There’s nothing worse than getting something repaired only to have it mysteriously stop working or malfunction again shortly after. Ask if there is a warranty on what is being repaired, so you’ll know if another breakdown in the near future will, in fact, cost you even more money.

Are There Any Simple Repair Tricks I Could Do If This Happens Again?

If you could easily fix the problem yourself, it could obviously save you time and money. Ask if there is a DIY repair trick you should consider in the future rather than calling a professional, if you feel comfortable in your DIY abilities.

How Much Will It Cost?

Cost of repairs is one of the most important things to know upfront. If you can’t afford the repair, finding out as soon as possible could help you find alternatives. At AHS®, we connect our customers with a network of contractors at a discounted price. Therefore, considering a home warranty could save you time that would otherwise be spent looking for a repair person as well as money, since we have those discounts and contractor connections. And communicating the pricing upfront will ensure you won’t see surprises on the invoice later.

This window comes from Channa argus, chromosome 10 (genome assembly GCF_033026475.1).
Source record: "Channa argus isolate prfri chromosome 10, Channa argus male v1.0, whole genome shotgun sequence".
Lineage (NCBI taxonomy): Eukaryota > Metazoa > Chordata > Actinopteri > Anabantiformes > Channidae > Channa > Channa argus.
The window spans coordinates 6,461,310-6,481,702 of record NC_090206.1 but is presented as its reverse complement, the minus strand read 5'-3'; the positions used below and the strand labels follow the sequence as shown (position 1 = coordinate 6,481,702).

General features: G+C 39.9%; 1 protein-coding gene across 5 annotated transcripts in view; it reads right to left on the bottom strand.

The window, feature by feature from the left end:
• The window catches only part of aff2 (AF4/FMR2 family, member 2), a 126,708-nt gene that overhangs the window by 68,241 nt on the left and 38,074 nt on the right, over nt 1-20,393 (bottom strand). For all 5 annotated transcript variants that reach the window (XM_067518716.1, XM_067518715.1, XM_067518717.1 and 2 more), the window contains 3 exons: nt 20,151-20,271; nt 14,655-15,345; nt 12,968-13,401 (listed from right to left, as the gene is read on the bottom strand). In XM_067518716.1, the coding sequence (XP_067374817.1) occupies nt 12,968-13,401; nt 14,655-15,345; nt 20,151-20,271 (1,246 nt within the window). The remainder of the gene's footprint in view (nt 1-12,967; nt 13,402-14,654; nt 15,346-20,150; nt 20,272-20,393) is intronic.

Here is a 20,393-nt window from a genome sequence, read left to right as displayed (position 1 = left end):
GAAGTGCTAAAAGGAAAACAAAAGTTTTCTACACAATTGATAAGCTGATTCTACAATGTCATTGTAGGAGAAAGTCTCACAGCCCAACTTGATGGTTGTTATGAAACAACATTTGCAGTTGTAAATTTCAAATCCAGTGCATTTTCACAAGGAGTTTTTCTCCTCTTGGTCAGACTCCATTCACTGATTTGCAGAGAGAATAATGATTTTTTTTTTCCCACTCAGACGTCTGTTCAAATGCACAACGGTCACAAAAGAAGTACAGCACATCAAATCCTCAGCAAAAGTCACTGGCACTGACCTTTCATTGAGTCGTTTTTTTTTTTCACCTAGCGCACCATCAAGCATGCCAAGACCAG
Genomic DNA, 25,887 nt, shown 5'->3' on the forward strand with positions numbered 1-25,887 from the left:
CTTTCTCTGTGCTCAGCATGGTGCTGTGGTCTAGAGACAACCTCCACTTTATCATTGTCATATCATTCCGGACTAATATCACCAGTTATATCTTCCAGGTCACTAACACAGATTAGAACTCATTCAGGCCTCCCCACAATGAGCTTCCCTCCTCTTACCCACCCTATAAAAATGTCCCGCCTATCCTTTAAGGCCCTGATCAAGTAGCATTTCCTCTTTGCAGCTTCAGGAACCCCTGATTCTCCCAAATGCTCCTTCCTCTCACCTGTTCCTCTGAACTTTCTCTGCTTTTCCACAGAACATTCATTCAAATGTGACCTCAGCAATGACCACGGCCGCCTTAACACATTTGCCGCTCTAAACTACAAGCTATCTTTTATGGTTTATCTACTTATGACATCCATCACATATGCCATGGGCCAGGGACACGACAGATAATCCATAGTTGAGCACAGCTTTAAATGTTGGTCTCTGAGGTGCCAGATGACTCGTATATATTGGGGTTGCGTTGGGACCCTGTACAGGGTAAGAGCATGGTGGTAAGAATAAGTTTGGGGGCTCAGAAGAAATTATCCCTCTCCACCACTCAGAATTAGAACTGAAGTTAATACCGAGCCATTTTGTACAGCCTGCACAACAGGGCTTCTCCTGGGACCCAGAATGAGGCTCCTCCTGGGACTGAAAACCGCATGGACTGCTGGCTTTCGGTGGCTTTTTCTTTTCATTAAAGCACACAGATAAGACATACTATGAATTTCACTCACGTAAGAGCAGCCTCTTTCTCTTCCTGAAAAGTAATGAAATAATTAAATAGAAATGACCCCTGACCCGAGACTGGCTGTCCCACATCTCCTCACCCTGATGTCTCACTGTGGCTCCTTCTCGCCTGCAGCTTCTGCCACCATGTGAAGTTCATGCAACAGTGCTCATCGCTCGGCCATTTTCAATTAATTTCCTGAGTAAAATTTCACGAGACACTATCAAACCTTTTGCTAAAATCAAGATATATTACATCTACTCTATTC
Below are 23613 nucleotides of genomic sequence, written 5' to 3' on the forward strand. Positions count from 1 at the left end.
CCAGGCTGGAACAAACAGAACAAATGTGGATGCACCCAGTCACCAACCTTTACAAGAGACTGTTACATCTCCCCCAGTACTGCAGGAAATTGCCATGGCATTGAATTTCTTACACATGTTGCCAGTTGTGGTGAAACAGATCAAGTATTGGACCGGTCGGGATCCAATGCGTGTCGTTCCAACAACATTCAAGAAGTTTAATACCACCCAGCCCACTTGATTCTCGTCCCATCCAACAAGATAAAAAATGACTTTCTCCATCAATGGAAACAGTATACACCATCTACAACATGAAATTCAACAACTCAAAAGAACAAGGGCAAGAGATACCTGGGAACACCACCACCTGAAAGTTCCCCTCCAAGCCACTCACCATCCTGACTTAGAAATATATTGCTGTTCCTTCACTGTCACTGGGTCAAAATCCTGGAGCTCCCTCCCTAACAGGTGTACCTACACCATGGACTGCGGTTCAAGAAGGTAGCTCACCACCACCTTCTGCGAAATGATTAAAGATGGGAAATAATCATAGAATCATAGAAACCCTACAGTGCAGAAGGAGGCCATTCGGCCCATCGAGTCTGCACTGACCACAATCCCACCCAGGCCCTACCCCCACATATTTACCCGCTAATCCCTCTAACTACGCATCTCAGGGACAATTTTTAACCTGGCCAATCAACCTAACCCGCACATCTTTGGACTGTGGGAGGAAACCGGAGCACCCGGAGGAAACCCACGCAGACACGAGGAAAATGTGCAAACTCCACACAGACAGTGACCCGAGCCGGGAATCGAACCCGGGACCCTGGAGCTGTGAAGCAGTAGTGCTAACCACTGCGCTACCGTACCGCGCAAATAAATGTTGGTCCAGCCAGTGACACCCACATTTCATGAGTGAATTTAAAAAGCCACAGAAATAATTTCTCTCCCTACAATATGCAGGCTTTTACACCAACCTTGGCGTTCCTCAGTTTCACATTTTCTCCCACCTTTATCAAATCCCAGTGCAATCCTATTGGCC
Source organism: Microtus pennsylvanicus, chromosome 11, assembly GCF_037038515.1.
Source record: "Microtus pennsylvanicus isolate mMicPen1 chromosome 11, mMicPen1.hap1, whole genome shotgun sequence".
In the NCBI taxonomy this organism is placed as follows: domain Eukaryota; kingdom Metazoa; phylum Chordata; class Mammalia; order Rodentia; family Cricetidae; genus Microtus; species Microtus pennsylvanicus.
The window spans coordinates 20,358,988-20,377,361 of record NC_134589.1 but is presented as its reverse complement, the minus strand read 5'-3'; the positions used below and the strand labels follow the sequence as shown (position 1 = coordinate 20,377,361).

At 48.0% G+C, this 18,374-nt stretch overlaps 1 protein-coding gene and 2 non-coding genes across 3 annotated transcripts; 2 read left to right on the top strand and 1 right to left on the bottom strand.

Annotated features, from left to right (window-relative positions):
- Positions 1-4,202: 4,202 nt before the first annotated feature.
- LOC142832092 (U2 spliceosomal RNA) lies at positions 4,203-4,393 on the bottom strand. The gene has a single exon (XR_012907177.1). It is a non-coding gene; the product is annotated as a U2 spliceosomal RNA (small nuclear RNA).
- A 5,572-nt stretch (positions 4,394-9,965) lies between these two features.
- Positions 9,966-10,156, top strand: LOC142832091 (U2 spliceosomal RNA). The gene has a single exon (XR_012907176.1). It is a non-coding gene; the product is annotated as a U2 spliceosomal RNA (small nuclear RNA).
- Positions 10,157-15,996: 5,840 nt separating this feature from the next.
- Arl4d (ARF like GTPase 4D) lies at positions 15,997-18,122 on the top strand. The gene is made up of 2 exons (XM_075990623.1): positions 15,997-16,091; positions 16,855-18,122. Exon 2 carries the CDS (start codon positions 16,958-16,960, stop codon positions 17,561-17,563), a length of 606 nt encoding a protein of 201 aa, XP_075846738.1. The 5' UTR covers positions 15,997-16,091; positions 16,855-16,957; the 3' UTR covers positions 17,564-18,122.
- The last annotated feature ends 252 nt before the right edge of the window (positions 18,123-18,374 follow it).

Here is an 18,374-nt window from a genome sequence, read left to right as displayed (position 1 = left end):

Would It Be Cost-efficient to Replace Whatever Isn’t Working Properly?

Why fix an appliance if the repair cost exceeds the price of buying a new one? Make sure to ask for all suggestions and prices as they relate to your repair. Also, it doesn’t hurt to do your own research. Surprisingly, it may be cheaper to simply start over with a new appliance.

Related: Money Matters: Budgeting for Unexpected Home Repairs and Expenses

Bonus Questions (to Ask Yourself)